The gut and brain connection has recently become a centerpiece for research. Many people claim that improving their gut health has helped them mentally. Many claim that they’ve experienced lower anxiety, relief from depression and even higher mental focus and clarity. The main issue has been that the science has been somewhat lacking in this arena, however, a new study may change that narrative.
A study published in Science Translational Medicine by researchers from McMaster University in Ontario, Canada, seems to confirm the gut-brain connection. Germ-free mice that received fecal microbiota from humans diagnosed with IBS displayed similar behaviors to humans with IBS. This included symptoms of anxiety.
“This [study] is a wonderful demonstration for the functionality of the microbiota, showing gut bacteria from subjects with irritable bowel syndrome can induce both gastrointestinal issues, as well as the anxiety that is co-morbid with IBS,” Sarkis Mazmanian, a professor of microbiology at Caltech who was not involved in the work, wrote in an email to The Scientist.
“The field can often get stuck in simply cataloging gut microbes and asking which species are present or absent during a specific condition. However, this study takes the next steps and addresses how distinct populations of bacteria can directly influence a number of physiological outcomes that are pertinent to the illness,” wrote Timothy Sampson, a postdoc in the Mazmanian lab who also was not involved in the work.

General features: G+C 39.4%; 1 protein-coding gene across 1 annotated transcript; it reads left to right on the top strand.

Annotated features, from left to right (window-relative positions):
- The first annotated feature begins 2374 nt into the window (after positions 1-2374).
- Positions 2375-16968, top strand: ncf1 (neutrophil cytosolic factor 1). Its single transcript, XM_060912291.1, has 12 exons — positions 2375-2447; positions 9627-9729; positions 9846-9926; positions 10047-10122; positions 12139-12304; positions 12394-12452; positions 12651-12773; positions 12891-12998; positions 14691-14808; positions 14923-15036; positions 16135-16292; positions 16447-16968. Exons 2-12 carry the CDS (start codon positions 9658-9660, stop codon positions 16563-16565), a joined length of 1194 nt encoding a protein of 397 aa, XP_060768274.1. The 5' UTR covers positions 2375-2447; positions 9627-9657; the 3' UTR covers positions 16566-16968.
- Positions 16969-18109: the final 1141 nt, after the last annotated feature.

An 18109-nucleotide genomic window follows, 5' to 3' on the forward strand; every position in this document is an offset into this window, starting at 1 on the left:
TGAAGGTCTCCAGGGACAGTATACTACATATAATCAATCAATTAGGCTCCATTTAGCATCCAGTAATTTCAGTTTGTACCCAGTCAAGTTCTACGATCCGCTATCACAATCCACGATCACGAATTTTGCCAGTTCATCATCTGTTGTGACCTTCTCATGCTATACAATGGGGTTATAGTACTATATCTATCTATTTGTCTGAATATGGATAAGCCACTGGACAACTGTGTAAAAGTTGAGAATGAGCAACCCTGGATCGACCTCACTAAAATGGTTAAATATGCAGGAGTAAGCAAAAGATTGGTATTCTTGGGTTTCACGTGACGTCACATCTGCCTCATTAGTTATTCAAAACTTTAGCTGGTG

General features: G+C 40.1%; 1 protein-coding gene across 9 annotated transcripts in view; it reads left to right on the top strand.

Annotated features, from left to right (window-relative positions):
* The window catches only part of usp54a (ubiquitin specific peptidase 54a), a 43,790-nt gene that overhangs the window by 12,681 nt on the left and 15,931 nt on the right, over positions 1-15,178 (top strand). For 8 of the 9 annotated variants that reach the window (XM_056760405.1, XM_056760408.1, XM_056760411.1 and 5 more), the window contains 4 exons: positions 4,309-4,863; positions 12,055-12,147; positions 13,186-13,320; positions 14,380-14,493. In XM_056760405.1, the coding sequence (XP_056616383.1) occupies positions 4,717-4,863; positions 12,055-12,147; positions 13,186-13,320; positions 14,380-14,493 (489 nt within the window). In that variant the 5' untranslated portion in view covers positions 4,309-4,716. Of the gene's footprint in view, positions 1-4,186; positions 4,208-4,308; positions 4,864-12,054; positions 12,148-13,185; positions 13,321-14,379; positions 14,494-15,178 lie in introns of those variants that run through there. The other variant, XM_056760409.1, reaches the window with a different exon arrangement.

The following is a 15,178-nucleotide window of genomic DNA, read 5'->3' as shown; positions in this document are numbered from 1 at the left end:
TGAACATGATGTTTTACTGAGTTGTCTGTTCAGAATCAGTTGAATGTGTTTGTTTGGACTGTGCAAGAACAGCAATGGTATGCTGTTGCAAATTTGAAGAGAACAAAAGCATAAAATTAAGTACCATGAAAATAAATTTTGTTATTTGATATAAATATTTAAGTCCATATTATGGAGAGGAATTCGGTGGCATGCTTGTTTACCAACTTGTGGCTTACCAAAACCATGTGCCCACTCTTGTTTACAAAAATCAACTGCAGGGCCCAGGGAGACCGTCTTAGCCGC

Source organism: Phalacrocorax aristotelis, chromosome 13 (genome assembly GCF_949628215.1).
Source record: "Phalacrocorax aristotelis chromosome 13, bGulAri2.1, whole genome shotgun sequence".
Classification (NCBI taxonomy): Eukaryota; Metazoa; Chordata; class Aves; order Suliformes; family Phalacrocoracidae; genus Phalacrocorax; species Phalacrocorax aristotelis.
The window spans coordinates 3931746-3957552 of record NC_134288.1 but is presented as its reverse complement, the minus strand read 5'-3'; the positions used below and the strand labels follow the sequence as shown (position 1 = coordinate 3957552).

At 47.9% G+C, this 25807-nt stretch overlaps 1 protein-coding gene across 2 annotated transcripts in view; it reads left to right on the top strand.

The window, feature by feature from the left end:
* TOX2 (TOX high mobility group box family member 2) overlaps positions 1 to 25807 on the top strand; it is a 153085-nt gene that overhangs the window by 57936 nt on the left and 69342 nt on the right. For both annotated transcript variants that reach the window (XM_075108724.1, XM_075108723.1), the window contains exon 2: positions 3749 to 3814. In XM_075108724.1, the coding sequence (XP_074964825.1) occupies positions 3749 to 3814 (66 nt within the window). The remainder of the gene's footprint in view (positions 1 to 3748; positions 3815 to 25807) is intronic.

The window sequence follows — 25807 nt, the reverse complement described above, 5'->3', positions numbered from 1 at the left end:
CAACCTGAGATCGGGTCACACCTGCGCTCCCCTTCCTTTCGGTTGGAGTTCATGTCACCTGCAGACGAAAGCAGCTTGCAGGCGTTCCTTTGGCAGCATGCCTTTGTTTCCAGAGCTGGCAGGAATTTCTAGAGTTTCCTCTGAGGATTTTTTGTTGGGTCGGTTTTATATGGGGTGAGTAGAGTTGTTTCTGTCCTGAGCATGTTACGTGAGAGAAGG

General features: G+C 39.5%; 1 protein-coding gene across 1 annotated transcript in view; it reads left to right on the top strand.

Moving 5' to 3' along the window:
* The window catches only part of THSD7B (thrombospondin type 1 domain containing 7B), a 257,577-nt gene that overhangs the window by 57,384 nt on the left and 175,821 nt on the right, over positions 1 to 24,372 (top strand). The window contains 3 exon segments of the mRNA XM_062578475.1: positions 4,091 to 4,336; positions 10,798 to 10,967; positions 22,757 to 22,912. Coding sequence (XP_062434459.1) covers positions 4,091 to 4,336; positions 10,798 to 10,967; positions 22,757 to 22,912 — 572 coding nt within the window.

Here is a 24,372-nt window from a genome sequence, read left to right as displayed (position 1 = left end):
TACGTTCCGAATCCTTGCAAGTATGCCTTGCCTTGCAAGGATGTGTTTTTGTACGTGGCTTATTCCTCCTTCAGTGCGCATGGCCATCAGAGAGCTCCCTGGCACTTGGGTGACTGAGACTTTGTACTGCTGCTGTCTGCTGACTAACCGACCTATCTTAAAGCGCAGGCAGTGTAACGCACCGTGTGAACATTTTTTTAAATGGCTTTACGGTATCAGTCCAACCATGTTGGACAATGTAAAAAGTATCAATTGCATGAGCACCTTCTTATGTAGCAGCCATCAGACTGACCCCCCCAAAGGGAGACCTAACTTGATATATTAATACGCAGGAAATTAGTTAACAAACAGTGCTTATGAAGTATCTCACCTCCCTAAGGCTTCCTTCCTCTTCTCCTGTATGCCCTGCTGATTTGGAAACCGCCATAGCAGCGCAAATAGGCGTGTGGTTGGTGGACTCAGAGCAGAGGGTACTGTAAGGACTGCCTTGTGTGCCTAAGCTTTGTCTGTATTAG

Stool samples from eight patients were used in the experiment. Each of the patients had at least a two-year history with pronounced IBS. Portions of these people’s fecal matters were transported into ten mice. “We know there is constant communication between the gut and the brain, and in IBS and other functional bowel disorders, this communication is altered,” Bercik told The Scientist. “We wanted to understand how the gut microbiota fits in.” After three weeks of research, it was determined that the IBS fecal matters were true, influencing the mice’s mental states of being. They determined that the human’s anxiety symptoms had been transferred to the mice.
When it comes to good gut health, your body needs prebiotics and probiotics. This can sometimes seem a little confusing. Prebiotics are indigestible carbs that probiotics (good bacteria) feed from. A good balance here can mean less anxiety and a more positive outlook on life. For prebiotics, I typically use resistant starches. For example, rice or potatoes that have been cooked and cooled. Unripe bananas are a good source. Jicama, avocados and apple cider vinegar work well. Essentially, for prebiotics, you need a list of carbs that don’t digest and pass on the lower intestine where probiotics feed on them.
G. De Palma et al., “Transplantation of fecal microbiota from patients with irritable bowel syndrome alters gut function and behavior in recipient mice,” Science Translational Medicine, doi:10.1038/nature21356, 2017.